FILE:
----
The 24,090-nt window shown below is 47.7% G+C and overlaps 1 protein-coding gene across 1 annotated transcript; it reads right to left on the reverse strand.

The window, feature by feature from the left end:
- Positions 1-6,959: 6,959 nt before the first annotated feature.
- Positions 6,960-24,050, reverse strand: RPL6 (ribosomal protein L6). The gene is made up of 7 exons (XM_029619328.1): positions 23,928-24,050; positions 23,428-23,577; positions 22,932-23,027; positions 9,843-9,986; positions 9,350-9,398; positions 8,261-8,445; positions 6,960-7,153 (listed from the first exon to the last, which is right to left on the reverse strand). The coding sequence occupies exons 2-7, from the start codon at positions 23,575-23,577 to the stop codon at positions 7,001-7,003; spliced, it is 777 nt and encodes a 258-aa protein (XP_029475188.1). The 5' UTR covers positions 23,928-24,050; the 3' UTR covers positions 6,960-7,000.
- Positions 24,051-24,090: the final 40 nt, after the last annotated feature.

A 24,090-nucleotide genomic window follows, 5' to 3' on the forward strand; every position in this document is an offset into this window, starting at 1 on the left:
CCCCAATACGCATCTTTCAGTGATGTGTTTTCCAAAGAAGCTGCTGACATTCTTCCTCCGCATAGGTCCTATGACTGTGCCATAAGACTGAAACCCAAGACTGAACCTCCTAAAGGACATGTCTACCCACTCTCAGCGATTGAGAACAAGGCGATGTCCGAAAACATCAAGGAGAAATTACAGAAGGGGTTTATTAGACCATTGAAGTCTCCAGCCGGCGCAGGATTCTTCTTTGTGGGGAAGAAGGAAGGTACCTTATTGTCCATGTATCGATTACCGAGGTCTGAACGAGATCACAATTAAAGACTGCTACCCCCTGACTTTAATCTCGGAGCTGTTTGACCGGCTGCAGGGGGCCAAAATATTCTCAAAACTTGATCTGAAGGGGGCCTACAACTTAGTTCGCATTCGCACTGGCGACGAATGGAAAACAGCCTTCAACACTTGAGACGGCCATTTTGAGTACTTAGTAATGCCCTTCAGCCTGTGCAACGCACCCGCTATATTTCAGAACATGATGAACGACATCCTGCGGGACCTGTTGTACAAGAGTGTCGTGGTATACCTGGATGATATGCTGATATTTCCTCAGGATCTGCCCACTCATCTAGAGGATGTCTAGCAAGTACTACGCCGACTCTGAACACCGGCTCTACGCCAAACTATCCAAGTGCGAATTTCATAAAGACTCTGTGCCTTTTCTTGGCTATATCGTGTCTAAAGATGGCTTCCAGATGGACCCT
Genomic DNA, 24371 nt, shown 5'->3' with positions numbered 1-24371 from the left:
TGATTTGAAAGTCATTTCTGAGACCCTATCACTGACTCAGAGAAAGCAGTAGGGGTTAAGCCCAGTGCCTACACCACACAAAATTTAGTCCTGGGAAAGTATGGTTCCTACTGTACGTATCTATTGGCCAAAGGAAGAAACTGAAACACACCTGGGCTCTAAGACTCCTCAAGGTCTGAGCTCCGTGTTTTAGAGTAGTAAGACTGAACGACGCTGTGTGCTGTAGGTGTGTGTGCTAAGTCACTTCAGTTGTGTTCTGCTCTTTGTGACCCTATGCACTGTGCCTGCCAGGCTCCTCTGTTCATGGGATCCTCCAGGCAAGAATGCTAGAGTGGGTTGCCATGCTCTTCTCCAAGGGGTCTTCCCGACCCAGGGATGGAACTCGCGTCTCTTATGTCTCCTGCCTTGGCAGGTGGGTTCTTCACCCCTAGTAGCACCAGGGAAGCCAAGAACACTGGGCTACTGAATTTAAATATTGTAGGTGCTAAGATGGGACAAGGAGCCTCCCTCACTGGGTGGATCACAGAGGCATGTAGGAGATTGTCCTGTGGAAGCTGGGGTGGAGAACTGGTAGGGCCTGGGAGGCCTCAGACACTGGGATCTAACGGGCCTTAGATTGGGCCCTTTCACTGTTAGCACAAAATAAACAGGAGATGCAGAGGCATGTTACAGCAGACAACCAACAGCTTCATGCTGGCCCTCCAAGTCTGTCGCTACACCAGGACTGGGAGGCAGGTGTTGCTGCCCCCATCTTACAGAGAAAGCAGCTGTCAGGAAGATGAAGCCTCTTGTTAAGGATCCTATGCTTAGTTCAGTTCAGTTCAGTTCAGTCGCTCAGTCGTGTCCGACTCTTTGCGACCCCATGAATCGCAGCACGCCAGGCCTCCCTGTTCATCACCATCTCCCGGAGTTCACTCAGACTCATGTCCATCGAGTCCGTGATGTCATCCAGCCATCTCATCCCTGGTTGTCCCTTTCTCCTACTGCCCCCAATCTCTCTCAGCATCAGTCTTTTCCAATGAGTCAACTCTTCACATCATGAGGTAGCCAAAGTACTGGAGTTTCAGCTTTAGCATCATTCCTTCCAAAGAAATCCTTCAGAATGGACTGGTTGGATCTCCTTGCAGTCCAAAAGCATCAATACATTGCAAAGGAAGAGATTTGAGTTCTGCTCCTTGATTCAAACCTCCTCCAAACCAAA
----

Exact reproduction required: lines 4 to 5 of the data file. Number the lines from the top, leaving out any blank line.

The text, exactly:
- Positions 6,960-24,050, reverse strand: RPL6 (ribosomal protein L6). The gene is made up of 7 exons (XM_029619328.1): positions 23,928-24,050; positions 23,428-23,577; positions 22,932-23,027; positions 9,843-9,986; positions 9,350-9,398; positions 8,261-8,445; positions 6,960-7,153 (listed from the first exon to the last, which is right to left on the reverse strand). The coding sequence occupies exons 2-7, from the start codon at positions 23,575-23,577 to the stop codon at positions 7,001-7,003; spliced, it is 777 nt and encodes a 258-aa protein (XP_029475188.1). The 5' UTR covers positions 23,928-24,050; the 3' UTR covers positions 6,960-7,000.
- Positions 24,051-24,090: the final 40 nt, after the last annotated feature.